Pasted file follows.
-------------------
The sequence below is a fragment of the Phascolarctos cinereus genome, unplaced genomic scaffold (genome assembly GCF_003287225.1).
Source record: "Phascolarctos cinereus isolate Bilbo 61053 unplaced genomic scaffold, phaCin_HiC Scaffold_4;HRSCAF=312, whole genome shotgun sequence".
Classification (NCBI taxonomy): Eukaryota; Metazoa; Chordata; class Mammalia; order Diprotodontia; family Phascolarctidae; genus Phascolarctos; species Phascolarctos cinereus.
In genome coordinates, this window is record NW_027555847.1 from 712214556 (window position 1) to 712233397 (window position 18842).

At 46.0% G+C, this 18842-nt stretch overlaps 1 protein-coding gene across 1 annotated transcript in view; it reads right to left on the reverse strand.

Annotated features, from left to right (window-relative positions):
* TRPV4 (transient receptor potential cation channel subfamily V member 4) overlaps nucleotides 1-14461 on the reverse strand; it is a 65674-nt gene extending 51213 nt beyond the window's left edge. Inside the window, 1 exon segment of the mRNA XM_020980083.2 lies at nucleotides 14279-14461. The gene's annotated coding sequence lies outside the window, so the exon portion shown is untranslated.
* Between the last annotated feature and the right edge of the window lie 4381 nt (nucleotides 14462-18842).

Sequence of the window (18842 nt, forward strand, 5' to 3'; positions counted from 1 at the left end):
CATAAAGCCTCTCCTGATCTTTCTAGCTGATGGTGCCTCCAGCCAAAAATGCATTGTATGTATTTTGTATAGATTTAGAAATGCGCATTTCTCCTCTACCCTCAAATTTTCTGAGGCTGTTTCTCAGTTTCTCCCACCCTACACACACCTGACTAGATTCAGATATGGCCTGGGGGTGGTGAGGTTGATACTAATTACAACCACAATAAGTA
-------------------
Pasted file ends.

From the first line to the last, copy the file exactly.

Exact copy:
The sequence below is a fragment of the Phascolarctos cinereus genome, unplaced genomic scaffold (genome assembly GCF_003287225.1).
Source record: "Phascolarctos cinereus isolate Bilbo 61053 unplaced genomic scaffold, phaCin_HiC Scaffold_4;HRSCAF=312, whole genome shotgun sequence".
Classification (NCBI taxonomy): Eukaryota; Metazoa; Chordata; class Mammalia; order Diprotodontia; family Phascolarctidae; genus Phascolarctos; species Phascolarctos cinereus.
In genome coordinates, this window is record NW_027555847.1 from 712214556 (window position 1) to 712233397 (window position 18842).

At 46.0% G+C, this 18842-nt stretch overlaps 1 protein-coding gene across 1 annotated transcript in view; it reads right to left on the reverse strand.

Annotated features, from left to right (window-relative positions):
* TRPV4 (transient receptor potential cation channel subfamily V member 4) overlaps nucleotides 1-14461 on the reverse strand; it is a 65674-nt gene extending 51213 nt beyond the window's left edge. Inside the window, 1 exon segment of the mRNA XM_020980083.2 lies at nucleotides 14279-14461. The gene's annotated coding sequence lies outside the window, so the exon portion shown is untranslated.
* Between the last annotated feature and the right edge of the window lie 4381 nt (nucleotides 14462-18842).

Sequence of the window (18842 nt, forward strand, 5' to 3'; positions counted from 1 at the left end):
CATAAAGCCTCTCCTGATCTTTCTAGCTGATGGTGCCTCCAGCCAAAAATGCATTGTATGTATTTTGTATAGATTTAGAAATGCGCATTTCTCCTCTACCCTCAAATTTTCTGAGGCTGTTTCTCAGTTTCTCCCACCCTACACACACCTGACTAGATTCAGATATGGCCTGGGGGTGGTGAGGTTGATACTAATTACAACCACAATAAGTA